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 Young Adult Female with Severe Chest Pains?
I am a 25 year old, 5'8 118lb. female who has struggled with intense chest pains for about 2 years. They aren't constant, and don't seem to have a specific time that they happen. I can&...

 Everyone advice that don't talk more.now two month passed after bypass surgery.can i talk more now(2hours)?

 Should I go to a doctor?(heart)?
Every once in a while my heart flutters or maybe murmurs and I can feel it get off beat like it slows or something and it kinda freaks me out so I take it easy and it could be during anything like ...

 What shou;d i do?? I thinik I am having seizures...major changes in heart rate...?

Additional Details
Yes too much stress... they are NOT Panic I do yoga thru those....Yes... I think there is some memory loss...I just get all muscles tight and can barely get a breth.....

 What is a heart murmur? And is it dangerous?

 What does it mean when your arm keeps falling asleep?
My mom says her arm keeps falling asleep, like tingling, then waking up. What does this mean? I'm worried about her....

 Can somebody send me assignment(Coronary Heart disease) on two side A4 and its justification on two side A4.?
I need an assignment for Postgraduate certificate in Medical ...

 Is 82 over 47 good blood pressure?
i have been hurting bad in my knees and legs went to the doctor he sent me for xrays on my knees.gave me 2 shots in my hips for pain and inflamation.he thinks it is authoritis.my blood pressure was ...

 A good heart these days is hard to find (a good heart). Discuss?

 Is this a bad blood pressure to have?
I am almost 18 and my mom made a remark about it.
Im 5 1 and weigh around 107.
Im pretty active but I do have Wolf Parkinsons White. Its a heart disease but I dont think that would ...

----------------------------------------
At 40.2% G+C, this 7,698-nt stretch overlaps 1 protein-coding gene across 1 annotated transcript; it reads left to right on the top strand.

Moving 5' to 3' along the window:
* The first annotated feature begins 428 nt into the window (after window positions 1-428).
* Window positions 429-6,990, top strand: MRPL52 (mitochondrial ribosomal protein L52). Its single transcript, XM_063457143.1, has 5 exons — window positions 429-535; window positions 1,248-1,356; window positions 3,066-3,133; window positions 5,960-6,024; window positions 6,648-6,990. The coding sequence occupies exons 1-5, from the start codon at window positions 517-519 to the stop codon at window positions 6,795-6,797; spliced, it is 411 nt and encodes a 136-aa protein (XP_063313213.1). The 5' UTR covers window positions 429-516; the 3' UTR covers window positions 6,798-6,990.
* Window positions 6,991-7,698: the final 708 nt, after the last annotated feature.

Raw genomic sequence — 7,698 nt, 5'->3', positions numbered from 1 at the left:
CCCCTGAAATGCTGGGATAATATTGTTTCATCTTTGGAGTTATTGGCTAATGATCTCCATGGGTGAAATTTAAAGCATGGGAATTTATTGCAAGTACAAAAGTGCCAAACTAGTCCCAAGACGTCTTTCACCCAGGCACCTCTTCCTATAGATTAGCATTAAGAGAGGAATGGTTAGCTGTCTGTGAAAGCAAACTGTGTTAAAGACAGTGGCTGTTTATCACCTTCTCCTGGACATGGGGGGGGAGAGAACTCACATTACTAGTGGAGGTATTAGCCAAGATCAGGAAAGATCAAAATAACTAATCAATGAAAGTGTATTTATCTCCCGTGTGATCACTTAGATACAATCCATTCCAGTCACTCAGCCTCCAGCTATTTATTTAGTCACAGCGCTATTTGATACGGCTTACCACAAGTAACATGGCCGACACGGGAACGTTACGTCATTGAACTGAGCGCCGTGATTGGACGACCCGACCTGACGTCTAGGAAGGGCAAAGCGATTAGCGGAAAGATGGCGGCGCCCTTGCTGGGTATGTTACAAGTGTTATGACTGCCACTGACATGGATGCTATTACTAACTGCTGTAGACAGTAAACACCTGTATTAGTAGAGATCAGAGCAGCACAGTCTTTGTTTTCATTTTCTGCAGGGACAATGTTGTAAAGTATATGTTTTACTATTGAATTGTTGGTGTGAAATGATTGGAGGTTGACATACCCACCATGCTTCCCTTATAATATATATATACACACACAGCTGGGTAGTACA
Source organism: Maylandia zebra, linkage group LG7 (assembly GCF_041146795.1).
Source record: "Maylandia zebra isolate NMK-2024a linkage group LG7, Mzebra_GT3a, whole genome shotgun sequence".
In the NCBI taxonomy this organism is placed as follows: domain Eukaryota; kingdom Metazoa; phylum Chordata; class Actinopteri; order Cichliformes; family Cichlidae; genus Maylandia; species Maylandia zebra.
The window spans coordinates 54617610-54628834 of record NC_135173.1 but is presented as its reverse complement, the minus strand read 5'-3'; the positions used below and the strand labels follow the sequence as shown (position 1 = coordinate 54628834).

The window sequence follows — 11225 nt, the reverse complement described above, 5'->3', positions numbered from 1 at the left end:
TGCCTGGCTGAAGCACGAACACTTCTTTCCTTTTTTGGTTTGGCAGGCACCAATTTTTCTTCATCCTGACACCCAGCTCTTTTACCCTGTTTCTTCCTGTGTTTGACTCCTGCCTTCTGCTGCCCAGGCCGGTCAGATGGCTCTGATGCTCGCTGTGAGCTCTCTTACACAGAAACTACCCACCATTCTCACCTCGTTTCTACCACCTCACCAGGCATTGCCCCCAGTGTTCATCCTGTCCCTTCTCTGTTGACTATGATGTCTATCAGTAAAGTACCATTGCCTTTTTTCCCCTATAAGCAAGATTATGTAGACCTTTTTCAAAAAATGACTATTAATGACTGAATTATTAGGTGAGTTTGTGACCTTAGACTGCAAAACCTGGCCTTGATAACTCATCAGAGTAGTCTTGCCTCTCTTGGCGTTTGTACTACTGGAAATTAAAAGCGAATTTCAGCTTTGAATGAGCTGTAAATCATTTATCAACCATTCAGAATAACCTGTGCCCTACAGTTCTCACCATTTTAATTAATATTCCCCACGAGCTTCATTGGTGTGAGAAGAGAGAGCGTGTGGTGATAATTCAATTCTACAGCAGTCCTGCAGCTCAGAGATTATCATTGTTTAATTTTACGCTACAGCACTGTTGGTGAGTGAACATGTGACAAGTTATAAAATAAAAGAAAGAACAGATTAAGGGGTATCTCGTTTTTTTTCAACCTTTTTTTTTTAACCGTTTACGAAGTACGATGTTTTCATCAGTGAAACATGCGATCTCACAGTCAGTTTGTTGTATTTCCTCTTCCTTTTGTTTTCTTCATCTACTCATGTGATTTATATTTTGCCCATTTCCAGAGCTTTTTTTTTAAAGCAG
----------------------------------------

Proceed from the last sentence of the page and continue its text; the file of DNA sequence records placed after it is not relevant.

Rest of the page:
Is there a doctor out there that can help me?
I am currently taking blood thinners actually for the rest of my life I will be taking them, I had a blood clot in lung about 2 yrs. ago and the Dr's. do not know why. well my pt blood levels ...

 Whats the chance of a 14 year old getting a heart attack?
for most of today, my left arm has been hurting me. it's kinda numb, but it kinda hurts. is this a symptom of a heart attack? i dont have any chest pains though. i'm 14, and im not really ...

 How bad is a blood pressure of 149/100? with left arm going numb?
i have anxiety really bad and right nwo my blood pressure is 149/100 and my left arm all the way to my hand is real weak. should i go to the hospital?...

 Doctor in the house?? Is there a such thing as iregular heart beats?? Is it a serious condition??
I occasionally get irregular heart beats or I call them heart hiccups it worries me when i get them. I was wondering if its something i should worry about or is there a simple solution??...

 Does temperature affect? heart Rate?

 Can a enlarged heart be hereditary?

 I need my dr to give me a referral to a specialist but she denied me the option?
how do i get her to change her mind she is a good dr to me personnelly etc but i really need to see this specialist ......

 Who is at risk for heart disease?

 What does CABG mean?

 Heart problems? at 13? HELP!!!!?